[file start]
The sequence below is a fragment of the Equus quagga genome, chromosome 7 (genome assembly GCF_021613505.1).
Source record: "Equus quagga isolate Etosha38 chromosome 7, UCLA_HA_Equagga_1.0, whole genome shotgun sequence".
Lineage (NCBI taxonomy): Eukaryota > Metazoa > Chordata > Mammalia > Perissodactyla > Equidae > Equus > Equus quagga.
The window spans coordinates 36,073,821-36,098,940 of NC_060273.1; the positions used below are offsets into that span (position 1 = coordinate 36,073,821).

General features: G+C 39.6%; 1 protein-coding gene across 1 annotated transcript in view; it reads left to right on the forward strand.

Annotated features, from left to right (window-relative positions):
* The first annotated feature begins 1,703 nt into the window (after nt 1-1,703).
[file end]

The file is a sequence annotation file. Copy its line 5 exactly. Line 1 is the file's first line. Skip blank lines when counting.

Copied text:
General features: G+C 39.6%; 1 protein-coding gene across 1 annotated transcript in view; it reads left to right on the forward strand.